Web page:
List of IBM Center for The Business of Government Reports on
Improving Government Performance, 2000-2011
Partnership of Public Service (2011)
A number of federal agencies were surveyed to identify best practices in data analytics and performance management. This report points to the importance of analytics in measuring agency performance. The authors emphasize that data collection is only the first step in turning data into usable information — moving from data points to decision points.
Harry Hatry, Elizabeth Davies (2011)
This report examines federal agencies that are using data-driven performance reviews to improve agency effectiveness and efficiency. It draws from practices of agencies, including state and local governments. It serves as a “how to” guide for setting up and running data-driven performance reviews. It also lays out who needs to be involved, how to organize the meetings, what kinds of performance information should be collected, how to run the meetings, and how to follow up afterwards.
Richard Boyle (2009)
In this report, Richard Boyle provides cross-national comparative data on good and bad practices in performance reporting, shares good practices across these countries, assesses the state of performance reporting, and provides directly relevant assistance to program managers in both central and line agencies
Dr. Kathryn Kloby, Dr. Kathe Callahan (2009)
The report provides examples of outcome-oriented performance measurement systems in place around the country, describes findings from these case studies, and offers practical recommendations on how to develop useful outcome-oriented measurement systems that other communities – sponsored by either government or community indicator projects – can act.
Shelley H. Metzenbaum (2009)
The author’s premise is that performance information should be used to improve performance, not just report performance for accountability purposes. She offers a series of recommendations to the President, the Office of Management and Budget, new agency heads, and the Performance Improvement Council on ways to make performance information a vital element of success.
Judy Zelio (2008)
Judy Zelio identifies five specific actions that state agencies can take to provide performance information that legislators will see as useful, such as ensuring that executive branch, budget staff provide performance information for legislative use that “emphasizes policy results rather than administrative measures.” This report offers concrete examples of what executive branch agencies in leading states have done. It also provides a pocket card guide for state legislators to use when asking agencies about their performance during budget and program reviews. Organizational Transformation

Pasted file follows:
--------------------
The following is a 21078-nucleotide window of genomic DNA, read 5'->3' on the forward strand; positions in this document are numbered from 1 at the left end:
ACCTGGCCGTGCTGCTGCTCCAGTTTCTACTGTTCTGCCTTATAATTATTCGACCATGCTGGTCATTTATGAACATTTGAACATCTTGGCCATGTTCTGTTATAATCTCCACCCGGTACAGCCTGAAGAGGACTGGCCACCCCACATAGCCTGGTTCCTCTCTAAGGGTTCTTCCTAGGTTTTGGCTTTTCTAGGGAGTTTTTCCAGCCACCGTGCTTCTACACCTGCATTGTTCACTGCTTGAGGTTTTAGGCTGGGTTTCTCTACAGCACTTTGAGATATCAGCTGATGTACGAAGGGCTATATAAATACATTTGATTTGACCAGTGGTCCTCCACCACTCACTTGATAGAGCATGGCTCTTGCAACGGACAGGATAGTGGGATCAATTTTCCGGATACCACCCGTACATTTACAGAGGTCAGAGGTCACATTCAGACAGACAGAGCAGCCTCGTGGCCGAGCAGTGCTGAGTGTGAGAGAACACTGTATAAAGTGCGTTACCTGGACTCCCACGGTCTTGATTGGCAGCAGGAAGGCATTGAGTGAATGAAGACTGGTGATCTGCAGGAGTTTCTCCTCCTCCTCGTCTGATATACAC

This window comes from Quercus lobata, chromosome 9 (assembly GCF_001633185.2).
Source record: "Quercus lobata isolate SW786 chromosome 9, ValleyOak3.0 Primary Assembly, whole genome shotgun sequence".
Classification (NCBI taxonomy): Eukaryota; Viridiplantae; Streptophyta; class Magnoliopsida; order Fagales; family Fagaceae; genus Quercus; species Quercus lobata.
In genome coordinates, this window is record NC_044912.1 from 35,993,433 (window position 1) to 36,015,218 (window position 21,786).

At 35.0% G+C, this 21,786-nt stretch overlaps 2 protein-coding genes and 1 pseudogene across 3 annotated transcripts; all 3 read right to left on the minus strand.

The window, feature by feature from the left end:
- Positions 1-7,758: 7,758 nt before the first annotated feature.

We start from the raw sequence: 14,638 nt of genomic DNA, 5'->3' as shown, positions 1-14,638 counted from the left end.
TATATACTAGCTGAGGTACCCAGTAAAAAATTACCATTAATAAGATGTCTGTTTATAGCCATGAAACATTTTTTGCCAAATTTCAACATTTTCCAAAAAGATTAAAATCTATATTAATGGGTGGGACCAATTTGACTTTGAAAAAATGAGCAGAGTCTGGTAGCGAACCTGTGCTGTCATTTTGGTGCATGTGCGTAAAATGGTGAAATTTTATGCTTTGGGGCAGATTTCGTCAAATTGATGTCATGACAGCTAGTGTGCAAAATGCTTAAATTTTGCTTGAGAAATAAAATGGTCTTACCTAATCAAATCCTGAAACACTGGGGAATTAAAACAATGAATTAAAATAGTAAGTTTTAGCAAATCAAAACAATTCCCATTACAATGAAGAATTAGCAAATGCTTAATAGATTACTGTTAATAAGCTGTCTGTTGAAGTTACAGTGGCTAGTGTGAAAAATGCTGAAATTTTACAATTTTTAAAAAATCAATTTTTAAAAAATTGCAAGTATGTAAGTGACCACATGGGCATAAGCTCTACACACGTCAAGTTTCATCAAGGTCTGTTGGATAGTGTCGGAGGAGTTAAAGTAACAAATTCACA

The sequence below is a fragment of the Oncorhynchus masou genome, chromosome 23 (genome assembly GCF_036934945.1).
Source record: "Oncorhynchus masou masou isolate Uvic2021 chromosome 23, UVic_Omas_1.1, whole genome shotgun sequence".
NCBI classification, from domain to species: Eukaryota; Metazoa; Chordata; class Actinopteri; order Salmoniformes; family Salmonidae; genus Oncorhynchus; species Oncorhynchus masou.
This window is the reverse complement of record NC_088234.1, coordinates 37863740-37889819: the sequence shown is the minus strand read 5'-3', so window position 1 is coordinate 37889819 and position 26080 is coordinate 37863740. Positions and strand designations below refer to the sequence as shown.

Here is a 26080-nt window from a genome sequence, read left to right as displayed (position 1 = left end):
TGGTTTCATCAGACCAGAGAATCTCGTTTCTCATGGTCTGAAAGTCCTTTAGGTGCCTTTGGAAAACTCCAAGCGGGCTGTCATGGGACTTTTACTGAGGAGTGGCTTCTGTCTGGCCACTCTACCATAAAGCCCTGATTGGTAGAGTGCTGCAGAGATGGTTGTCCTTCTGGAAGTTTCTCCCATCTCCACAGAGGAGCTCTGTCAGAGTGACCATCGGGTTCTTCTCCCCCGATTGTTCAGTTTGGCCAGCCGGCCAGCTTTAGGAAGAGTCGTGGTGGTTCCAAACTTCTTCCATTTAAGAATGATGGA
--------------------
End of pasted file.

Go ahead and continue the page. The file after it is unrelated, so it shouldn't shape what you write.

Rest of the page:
Sirkka L. Jarvenpaa, Thomas H. Davenport (2008)
Governments use analytics (often described as “business intelligence”) to enable and drive their strategies and performance in an ever more volatile and turbulent environment. This report, explores several important applications of analytics in government agencies and develops an assessment framework for those that either have not yet embarked on the analytics journey or are still in the early stages.
Robert D. Behn (2007)
This report summarizes and presents the questions most frequently posed to citistat staff and to Mayor Martin O’Malley. The report explains how citistat should be viewed as a management strategy rather than a management system. When viewed as a management strategy, Dr. Behn argues, the program can replicate and customize each mayor’s individual needs and priorities. A key insight is that there is no single, right approach as to how to develop a successful management performance and accountability structure. Success depends heavily on clear goals, committed management, and persistent follow-up.
Mary Shelley, Christopher Patusky, Leigh Botwink (2007)
Philadelphia’s SchoolStat is a case study of the adaptation of a successful management model, CompStat, developed over a decade ago by New York City’s Police Department. The model has since been adapted by various city agencies in New York; by cities, such as Baltimore’s CitiStat; and by some state governments, such as Maryland’s new StateStat.
Howard Risher, Charles H. Fay (2007)
This report reviews the history of performance management efforts within the federal government and discusses the successes, challenges, and failures over the years. In addition, the report offers insights from other performance management experiences in both public and private sector organizations. The authors describe differences between private and public sector performance management practices, as well as present a comparative analysis of corporate and non-corporate use of good management practices.
Nicholas J. Mathys, Kenneth Thompson (2006)